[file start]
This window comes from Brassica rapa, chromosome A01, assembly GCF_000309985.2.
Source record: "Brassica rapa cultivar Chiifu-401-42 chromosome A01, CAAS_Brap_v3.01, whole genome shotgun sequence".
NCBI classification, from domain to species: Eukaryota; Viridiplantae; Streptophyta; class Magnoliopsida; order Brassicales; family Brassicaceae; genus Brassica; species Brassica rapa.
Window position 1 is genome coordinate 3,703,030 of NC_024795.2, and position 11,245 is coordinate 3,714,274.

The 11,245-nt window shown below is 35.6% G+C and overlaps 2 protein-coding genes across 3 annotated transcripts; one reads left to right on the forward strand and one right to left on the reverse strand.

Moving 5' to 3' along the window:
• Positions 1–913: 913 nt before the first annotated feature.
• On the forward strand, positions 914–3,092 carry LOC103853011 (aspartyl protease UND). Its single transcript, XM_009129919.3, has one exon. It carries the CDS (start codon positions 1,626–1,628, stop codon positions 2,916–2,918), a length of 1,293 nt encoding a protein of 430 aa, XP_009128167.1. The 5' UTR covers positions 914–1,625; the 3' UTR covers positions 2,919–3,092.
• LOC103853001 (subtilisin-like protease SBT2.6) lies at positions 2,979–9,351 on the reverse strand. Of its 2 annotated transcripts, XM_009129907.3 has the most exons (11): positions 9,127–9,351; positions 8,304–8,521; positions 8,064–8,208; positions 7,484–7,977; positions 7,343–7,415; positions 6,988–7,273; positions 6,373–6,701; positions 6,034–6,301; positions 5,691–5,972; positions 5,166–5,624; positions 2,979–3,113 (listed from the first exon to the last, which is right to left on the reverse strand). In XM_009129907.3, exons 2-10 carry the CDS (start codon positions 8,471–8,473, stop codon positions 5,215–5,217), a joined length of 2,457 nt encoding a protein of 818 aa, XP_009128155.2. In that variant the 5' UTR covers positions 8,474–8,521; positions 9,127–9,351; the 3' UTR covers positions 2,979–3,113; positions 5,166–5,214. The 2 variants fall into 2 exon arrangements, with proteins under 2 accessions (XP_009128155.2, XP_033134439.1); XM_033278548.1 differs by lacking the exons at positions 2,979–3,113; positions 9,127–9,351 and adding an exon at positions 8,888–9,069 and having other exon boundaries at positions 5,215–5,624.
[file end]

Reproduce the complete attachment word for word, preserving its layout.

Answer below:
This window comes from Brassica rapa, chromosome A01, assembly GCF_000309985.2.
Source record: "Brassica rapa cultivar Chiifu-401-42 chromosome A01, CAAS_Brap_v3.01, whole genome shotgun sequence".
NCBI classification, from domain to species: Eukaryota; Viridiplantae; Streptophyta; class Magnoliopsida; order Brassicales; family Brassicaceae; genus Brassica; species Brassica rapa.
Window position 1 is genome coordinate 3,703,030 of NC_024795.2, and position 11,245 is coordinate 3,714,274.

The 11,245-nt window shown below is 35.6% G+C and overlaps 2 protein-coding genes across 3 annotated transcripts; one reads left to right on the forward strand and one right to left on the reverse strand.

Moving 5' to 3' along the window:
• Positions 1–913: 913 nt before the first annotated feature.
• On the forward strand, positions 914–3,092 carry LOC103853011 (aspartyl protease UND). Its single transcript, XM_009129919.3, has one exon. It carries the CDS (start codon positions 1,626–1,628, stop codon positions 2,916–2,918), a length of 1,293 nt encoding a protein of 430 aa, XP_009128167.1. The 5' UTR covers positions 914–1,625; the 3' UTR covers positions 2,919–3,092.
• LOC103853001 (subtilisin-like protease SBT2.6) lies at positions 2,979–9,351 on the reverse strand. Of its 2 annotated transcripts, XM_009129907.3 has the most exons (11): positions 9,127–9,351; positions 8,304–8,521; positions 8,064–8,208; positions 7,484–7,977; positions 7,343–7,415; positions 6,988–7,273; positions 6,373–6,701; positions 6,034–6,301; positions 5,691–5,972; positions 5,166–5,624; positions 2,979–3,113 (listed from the first exon to the last, which is right to left on the reverse strand). In XM_009129907.3, exons 2-10 carry the CDS (start codon positions 8,471–8,473, stop codon positions 5,215–5,217), a joined length of 2,457 nt encoding a protein of 818 aa, XP_009128155.2. In that variant the 5' UTR covers positions 8,474–8,521; positions 9,127–9,351; the 3' UTR covers positions 2,979–3,113; positions 5,166–5,214. The 2 variants fall into 2 exon arrangements, with proteins under 2 accessions (XP_009128155.2, XP_033134439.1); XM_033278548.1 differs by lacking the exons at positions 2,979–3,113; positions 9,127–9,351 and adding an exon at positions 8,888–9,069 and having other exon boundaries at positions 5,215–5,624.